Oscar Galdos, the Social Security and Employment chief that Jeff had talked to last year, was reading the paper when I came into his office one morning last month and asked to speak to him. We talked for the next two hours. On the wall behind him was a poster from the National Debureaucratization Program -- "Debureaucratization is the responsibility of every Peruvian," it said.
I asked him if it was true that some employers do not pay minimum wage. "The great majority of employers," he replied. "It is a disgrace, but the supply and demand for work allows this to happen."
There were many barriers to the government's doing inspections, Galdos said. His office will not initiate an investigation without a complaint from a worker. I tried to picture Sebastian finding a way to make the two-hour trip to Tacna to denounce his employer, and I could not. Then, said Galdos, there is the transportation problem. "In reality, we don't do rural inspections because we have no cars," he said.
Galdos, like Jeff, viewed himself as a fighter blocked by the system.. "This is the history of Peru," Galdos said. "It is the legacy of hundreds of years of colonial rule. The worker is always exploited. He doesn't know the laws and usually can't read and write. There are hundreds of terrible cases in the country, thousands. What we need is a huge campaign on the part of the government to improve education and health." Without these sweeping reforms, he said, there was no point in trying.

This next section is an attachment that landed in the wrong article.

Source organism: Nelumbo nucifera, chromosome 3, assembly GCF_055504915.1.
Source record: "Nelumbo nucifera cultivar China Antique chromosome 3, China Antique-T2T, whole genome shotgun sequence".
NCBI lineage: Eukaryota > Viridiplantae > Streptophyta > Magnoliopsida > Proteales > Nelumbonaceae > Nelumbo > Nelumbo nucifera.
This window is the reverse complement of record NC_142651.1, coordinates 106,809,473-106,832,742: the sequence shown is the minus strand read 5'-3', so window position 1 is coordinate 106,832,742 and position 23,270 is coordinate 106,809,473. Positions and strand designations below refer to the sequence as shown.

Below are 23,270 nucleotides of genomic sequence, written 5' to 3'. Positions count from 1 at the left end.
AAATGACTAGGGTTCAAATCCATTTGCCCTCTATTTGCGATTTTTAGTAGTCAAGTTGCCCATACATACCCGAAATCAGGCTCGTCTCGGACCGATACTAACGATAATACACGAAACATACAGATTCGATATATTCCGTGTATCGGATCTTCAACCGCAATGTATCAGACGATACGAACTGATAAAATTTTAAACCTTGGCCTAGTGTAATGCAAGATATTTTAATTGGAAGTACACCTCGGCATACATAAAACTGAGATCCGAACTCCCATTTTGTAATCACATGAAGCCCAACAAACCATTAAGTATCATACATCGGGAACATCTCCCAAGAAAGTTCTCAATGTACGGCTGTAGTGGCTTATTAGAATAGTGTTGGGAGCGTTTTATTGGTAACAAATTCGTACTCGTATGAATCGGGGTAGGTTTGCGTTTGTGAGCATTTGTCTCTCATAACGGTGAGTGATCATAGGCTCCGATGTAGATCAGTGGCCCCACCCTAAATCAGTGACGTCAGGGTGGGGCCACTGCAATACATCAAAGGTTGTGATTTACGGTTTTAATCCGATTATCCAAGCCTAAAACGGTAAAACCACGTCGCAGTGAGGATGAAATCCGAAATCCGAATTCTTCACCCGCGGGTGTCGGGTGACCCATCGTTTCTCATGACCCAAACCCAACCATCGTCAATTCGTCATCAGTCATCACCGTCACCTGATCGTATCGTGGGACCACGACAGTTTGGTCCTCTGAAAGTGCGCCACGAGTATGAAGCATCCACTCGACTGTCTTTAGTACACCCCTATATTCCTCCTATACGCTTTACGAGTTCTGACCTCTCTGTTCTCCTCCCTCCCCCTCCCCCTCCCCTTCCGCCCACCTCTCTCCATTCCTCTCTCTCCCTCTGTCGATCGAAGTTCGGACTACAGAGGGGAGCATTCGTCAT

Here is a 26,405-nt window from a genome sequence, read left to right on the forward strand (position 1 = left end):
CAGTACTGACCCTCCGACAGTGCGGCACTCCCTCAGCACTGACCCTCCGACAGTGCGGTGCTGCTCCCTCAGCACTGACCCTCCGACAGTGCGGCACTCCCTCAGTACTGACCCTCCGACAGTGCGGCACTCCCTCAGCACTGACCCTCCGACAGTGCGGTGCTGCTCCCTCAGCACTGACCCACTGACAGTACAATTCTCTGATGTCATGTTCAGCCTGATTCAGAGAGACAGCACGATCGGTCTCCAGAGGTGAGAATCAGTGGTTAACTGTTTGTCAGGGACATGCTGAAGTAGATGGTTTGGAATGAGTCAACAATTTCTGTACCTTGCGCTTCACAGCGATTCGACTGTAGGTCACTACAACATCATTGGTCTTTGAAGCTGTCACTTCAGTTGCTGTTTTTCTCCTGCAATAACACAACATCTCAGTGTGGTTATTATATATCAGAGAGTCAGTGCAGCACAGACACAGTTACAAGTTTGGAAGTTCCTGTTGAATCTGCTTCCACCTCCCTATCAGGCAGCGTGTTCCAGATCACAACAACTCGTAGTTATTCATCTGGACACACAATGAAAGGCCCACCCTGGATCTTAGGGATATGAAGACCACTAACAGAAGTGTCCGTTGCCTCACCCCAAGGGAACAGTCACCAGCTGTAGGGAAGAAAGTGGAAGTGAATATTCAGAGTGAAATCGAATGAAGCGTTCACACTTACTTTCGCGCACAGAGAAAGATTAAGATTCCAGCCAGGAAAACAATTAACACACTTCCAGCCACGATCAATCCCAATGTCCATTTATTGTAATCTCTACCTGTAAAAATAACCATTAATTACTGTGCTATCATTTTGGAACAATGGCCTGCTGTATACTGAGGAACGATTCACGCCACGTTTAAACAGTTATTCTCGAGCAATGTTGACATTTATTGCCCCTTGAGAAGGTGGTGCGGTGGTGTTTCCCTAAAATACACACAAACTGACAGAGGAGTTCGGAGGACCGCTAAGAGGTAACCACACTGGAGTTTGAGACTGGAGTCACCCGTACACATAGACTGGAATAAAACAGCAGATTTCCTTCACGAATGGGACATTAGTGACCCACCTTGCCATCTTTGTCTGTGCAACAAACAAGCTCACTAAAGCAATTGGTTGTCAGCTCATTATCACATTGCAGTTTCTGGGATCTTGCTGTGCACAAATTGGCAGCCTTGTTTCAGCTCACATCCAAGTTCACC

He laughed gently when I asked him about the idealistic young gringo who had dogged him the year before. "Jeff came in and began banging on my desk, saying 'I want these guys to pay minimum wage,'" he said. "I said, 'Fine, I want it too.' I told him, 'You want to make a revolution?' I said I was a revolutionary, too.